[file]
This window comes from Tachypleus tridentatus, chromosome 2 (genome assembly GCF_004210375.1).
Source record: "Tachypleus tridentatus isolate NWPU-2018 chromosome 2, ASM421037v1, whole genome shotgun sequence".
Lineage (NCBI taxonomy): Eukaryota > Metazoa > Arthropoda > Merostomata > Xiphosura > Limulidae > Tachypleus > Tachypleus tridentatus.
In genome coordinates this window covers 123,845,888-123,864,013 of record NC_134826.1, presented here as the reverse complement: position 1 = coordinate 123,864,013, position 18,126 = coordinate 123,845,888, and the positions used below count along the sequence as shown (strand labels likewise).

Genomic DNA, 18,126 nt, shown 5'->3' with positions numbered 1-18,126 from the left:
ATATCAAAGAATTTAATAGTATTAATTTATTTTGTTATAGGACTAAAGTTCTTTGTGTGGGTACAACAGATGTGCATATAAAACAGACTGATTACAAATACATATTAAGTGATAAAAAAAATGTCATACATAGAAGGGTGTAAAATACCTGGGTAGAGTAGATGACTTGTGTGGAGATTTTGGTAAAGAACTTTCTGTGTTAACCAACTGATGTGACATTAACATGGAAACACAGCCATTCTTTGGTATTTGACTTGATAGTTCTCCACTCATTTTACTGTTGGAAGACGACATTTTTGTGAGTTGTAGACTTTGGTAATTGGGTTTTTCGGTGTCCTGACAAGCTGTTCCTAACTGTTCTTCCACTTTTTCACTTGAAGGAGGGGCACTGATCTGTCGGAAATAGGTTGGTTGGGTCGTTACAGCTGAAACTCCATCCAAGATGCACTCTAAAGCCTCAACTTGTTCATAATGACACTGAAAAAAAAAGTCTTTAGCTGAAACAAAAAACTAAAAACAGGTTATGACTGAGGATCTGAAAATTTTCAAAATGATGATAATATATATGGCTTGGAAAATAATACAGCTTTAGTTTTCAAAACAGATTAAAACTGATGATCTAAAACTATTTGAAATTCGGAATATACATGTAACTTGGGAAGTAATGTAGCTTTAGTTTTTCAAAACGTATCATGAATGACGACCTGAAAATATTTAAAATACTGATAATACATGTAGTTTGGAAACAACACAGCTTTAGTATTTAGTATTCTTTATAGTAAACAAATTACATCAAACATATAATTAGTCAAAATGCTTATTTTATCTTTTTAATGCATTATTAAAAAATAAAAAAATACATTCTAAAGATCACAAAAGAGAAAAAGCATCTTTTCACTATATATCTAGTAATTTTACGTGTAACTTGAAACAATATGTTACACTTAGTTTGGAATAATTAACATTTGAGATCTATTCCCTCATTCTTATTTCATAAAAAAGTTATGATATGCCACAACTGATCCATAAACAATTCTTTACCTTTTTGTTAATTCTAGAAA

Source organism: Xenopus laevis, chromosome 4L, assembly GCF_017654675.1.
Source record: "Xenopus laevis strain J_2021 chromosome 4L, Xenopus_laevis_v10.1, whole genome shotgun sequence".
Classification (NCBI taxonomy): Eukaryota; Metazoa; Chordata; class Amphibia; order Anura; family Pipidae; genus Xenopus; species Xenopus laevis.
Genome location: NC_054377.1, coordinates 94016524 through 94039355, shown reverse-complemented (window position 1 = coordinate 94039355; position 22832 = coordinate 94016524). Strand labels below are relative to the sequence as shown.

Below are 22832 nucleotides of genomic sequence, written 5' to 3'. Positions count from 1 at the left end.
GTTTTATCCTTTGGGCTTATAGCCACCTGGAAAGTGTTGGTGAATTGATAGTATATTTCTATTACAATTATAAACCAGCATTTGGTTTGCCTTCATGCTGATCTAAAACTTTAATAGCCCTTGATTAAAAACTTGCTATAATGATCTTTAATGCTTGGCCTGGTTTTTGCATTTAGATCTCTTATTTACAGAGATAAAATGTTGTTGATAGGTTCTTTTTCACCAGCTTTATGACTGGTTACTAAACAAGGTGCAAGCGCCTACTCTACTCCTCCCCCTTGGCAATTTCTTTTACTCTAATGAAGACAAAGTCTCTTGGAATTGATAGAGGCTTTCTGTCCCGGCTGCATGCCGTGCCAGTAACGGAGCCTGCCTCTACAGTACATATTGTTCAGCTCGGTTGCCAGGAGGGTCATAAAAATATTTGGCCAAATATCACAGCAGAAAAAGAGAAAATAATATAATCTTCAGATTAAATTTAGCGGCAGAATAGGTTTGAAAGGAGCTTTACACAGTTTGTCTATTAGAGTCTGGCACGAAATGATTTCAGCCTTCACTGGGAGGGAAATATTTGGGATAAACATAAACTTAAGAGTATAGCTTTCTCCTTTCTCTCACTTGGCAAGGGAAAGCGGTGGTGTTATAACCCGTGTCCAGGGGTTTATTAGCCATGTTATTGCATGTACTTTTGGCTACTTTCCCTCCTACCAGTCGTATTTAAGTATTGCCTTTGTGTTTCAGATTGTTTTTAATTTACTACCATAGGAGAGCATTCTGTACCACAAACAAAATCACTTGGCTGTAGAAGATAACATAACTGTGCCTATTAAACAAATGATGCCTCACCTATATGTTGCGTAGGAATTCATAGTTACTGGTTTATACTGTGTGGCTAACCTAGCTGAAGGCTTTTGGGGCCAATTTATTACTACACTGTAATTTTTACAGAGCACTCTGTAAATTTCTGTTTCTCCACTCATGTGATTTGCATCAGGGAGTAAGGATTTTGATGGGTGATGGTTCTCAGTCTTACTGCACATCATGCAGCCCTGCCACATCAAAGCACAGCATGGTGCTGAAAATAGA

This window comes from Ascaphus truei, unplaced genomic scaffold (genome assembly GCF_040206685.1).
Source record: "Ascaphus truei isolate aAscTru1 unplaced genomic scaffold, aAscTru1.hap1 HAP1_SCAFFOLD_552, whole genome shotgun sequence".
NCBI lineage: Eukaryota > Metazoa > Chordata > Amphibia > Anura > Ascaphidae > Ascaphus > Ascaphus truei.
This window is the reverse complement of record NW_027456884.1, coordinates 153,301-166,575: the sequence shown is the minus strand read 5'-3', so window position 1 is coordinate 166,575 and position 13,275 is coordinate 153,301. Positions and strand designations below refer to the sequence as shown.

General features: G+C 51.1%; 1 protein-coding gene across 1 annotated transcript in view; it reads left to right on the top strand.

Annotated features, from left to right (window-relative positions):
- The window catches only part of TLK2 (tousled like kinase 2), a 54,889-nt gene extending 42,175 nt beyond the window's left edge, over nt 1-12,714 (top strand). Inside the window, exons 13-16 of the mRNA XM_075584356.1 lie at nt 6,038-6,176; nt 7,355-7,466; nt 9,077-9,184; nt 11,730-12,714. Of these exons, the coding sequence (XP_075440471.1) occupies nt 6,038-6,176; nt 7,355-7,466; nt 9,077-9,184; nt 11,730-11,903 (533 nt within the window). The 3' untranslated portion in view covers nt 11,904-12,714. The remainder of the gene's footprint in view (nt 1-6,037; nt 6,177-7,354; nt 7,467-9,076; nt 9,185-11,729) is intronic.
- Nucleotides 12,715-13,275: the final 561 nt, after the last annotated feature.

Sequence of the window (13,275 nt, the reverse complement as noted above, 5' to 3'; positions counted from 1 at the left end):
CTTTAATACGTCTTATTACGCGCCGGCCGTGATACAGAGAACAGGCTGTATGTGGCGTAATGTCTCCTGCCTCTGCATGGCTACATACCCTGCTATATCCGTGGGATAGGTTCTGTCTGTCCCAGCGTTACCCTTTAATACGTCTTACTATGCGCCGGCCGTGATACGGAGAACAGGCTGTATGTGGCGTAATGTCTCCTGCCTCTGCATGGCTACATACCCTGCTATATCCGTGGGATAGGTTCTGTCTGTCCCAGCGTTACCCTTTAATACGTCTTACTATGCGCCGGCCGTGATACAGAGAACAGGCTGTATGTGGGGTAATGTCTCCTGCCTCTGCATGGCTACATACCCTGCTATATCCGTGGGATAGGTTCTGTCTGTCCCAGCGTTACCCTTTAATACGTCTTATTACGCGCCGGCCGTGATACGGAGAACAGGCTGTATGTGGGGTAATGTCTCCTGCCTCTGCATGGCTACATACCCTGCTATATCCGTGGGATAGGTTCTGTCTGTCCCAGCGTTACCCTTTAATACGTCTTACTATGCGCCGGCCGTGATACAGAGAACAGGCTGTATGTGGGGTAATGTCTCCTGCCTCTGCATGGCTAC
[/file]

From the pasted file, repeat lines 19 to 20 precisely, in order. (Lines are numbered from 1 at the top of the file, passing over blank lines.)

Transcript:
- The window catches only part of TLK2 (tousled like kinase 2), a 54,889-nt gene extending 42,175 nt beyond the window's left edge, over nt 1-12,714 (top strand). Inside the window, exons 13-16 of the mRNA XM_075584356.1 lie at nt 6,038-6,176; nt 7,355-7,466; nt 9,077-9,184; nt 11,730-12,714. Of these exons, the coding sequence (XP_075440471.1) occupies nt 6,038-6,176; nt 7,355-7,466; nt 9,077-9,184; nt 11,730-11,903 (533 nt within the window). The 3' untranslated portion in view covers nt 11,904-12,714. The remainder of the gene's footprint in view (nt 1-6,037; nt 6,177-7,354; nt 7,467-9,076; nt 9,185-11,729) is intronic.
- Nucleotides 12,715-13,275: the final 561 nt, after the last annotated feature.